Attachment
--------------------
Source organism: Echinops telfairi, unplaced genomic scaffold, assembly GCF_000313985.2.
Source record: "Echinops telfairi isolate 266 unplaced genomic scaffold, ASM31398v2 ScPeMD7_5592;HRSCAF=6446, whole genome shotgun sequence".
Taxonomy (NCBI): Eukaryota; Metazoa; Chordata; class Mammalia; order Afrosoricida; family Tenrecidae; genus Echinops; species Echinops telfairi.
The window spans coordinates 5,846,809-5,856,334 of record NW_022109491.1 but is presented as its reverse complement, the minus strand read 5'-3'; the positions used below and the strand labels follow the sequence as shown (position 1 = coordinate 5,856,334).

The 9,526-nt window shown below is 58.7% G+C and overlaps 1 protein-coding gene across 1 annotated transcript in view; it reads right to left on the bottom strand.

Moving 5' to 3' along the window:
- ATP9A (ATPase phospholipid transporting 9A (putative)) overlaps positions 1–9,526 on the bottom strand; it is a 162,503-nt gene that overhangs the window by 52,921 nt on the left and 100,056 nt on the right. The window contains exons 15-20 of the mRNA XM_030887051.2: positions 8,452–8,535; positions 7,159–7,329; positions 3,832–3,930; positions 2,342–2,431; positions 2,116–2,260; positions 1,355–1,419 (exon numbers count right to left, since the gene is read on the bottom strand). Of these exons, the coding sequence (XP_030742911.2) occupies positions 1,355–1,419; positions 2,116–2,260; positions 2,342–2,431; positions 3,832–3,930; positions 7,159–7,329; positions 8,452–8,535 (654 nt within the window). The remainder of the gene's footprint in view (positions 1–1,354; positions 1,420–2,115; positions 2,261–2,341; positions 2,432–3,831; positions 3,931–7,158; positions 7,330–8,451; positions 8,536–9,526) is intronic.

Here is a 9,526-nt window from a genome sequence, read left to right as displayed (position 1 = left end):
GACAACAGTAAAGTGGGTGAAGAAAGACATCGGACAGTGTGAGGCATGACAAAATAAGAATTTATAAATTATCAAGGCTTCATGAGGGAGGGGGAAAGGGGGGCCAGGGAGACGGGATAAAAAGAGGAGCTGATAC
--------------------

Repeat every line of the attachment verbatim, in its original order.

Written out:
Source organism: Echinops telfairi, unplaced genomic scaffold, assembly GCF_000313985.2.
Source record: "Echinops telfairi isolate 266 unplaced genomic scaffold, ASM31398v2 ScPeMD7_5592;HRSCAF=6446, whole genome shotgun sequence".
Taxonomy (NCBI): Eukaryota; Metazoa; Chordata; class Mammalia; order Afrosoricida; family Tenrecidae; genus Echinops; species Echinops telfairi.
The window spans coordinates 5,846,809-5,856,334 of record NW_022109491.1 but is presented as its reverse complement, the minus strand read 5'-3'; the positions used below and the strand labels follow the sequence as shown (position 1 = coordinate 5,856,334).

The 9,526-nt window shown below is 58.7% G+C and overlaps 1 protein-coding gene across 1 annotated transcript in view; it reads right to left on the bottom strand.

Moving 5' to 3' along the window:
- ATP9A (ATPase phospholipid transporting 9A (putative)) overlaps positions 1–9,526 on the bottom strand; it is a 162,503-nt gene that overhangs the window by 52,921 nt on the left and 100,056 nt on the right. The window contains exons 15-20 of the mRNA XM_030887051.2: positions 8,452–8,535; positions 7,159–7,329; positions 3,832–3,930; positions 2,342–2,431; positions 2,116–2,260; positions 1,355–1,419 (exon numbers count right to left, since the gene is read on the bottom strand). Of these exons, the coding sequence (XP_030742911.2) occupies positions 1,355–1,419; positions 2,116–2,260; positions 2,342–2,431; positions 3,832–3,930; positions 7,159–7,329; positions 8,452–8,535 (654 nt within the window). The remainder of the gene's footprint in view (positions 1–1,354; positions 1,420–2,115; positions 2,261–2,341; positions 2,432–3,831; positions 3,931–7,158; positions 7,330–8,451; positions 8,536–9,526) is intronic.

Here is a 9,526-nt window from a genome sequence, read left to right as displayed (position 1 = left end):
GACAACAGTAAAGTGGGTGAAGAAAGACATCGGACAGTGTGAGGCATGACAAAATAAGAATTTATAAATTATCAAGGCTTCATGAGGGAGGGGGAAAGGGGGGCCAGGGAGACGGGATAAAAAGAGGAGCTGATAC